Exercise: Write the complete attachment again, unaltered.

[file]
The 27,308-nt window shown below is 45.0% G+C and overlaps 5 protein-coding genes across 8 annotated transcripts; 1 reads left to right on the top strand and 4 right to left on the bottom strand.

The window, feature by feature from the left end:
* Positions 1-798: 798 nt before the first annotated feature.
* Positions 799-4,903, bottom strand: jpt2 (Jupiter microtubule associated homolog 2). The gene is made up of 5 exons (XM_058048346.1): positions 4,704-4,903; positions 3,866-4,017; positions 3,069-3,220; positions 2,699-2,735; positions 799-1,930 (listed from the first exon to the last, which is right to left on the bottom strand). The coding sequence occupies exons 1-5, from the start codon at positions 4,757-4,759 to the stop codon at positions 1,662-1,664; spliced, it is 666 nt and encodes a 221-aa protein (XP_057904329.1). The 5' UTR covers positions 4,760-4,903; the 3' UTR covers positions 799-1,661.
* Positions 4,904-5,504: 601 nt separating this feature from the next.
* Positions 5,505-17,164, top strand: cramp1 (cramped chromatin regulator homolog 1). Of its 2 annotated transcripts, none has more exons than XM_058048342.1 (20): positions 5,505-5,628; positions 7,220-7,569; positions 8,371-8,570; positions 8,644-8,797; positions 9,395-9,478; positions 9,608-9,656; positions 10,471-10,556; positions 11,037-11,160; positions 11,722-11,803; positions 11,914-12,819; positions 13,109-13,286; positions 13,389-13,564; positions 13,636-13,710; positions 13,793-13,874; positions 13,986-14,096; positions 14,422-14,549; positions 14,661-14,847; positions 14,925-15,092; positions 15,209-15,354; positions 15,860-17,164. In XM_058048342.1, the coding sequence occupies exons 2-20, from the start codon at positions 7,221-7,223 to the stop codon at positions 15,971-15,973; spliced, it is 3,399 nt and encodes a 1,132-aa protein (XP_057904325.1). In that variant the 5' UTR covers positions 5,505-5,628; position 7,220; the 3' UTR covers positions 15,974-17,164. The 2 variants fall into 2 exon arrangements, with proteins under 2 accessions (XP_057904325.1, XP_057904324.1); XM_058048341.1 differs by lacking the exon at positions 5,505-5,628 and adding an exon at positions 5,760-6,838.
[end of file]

The 27,308-nt window shown below is 45.0% G+C and overlaps 5 protein-coding genes across 8 annotated transcripts; 1 reads left to right on the top strand and 4 right to left on the bottom strand.

The window, feature by feature from the left end:
* Positions 1-798: 798 nt before the first annotated feature.
* Positions 799-4,903, bottom strand: jpt2 (Jupiter microtubule associated homolog 2). The gene is made up of 5 exons (XM_058048346.1): positions 4,704-4,903; positions 3,866-4,017; positions 3,069-3,220; positions 2,699-2,735; positions 799-1,930 (listed from the first exon to the last, which is right to left on the bottom strand). The coding sequence occupies exons 1-5, from the start codon at positions 4,757-4,759 to the stop codon at positions 1,662-1,664; spliced, it is 666 nt and encodes a 221-aa protein (XP_057904329.1). The 5' UTR covers positions 4,760-4,903; the 3' UTR covers positions 799-1,661.
* Positions 4,904-5,504: 601 nt separating this feature from the next.
* Positions 5,505-17,164, top strand: cramp1 (cramped chromatin regulator homolog 1). Of its 2 annotated transcripts, none has more exons than XM_058048342.1 (20): positions 5,505-5,628; positions 7,220-7,569; positions 8,371-8,570; positions 8,644-8,797; positions 9,395-9,478; positions 9,608-9,656; positions 10,471-10,556; positions 11,037-11,160; positions 11,722-11,803; positions 11,914-12,819; positions 13,109-13,286; positions 13,389-13,564; positions 13,636-13,710; positions 13,793-13,874; positions 13,986-14,096; positions 14,422-14,549; positions 14,661-14,847; positions 14,925-15,092; positions 15,209-15,354; positions 15,860-17,164. In XM_058048342.1, the coding sequence occupies exons 2-20, from the start codon at positions 7,221-7,223 to the stop codon at positions 15,971-15,973; spliced, it is 3,399 nt and encodes a 1,132-aa protein (XP_057904325.1). In that variant the 5' UTR covers positions 5,505-5,628; position 7,220; the 3' UTR covers positions 15,974-17,164. The 2 variants fall into 2 exon arrangements, with proteins under 2 accessions (XP_057904325.1, XP_057904324.1); XM_058048341.1 differs by lacking the exon at positions 5,505-5,628 and adding an exon at positions 5,760-6,838.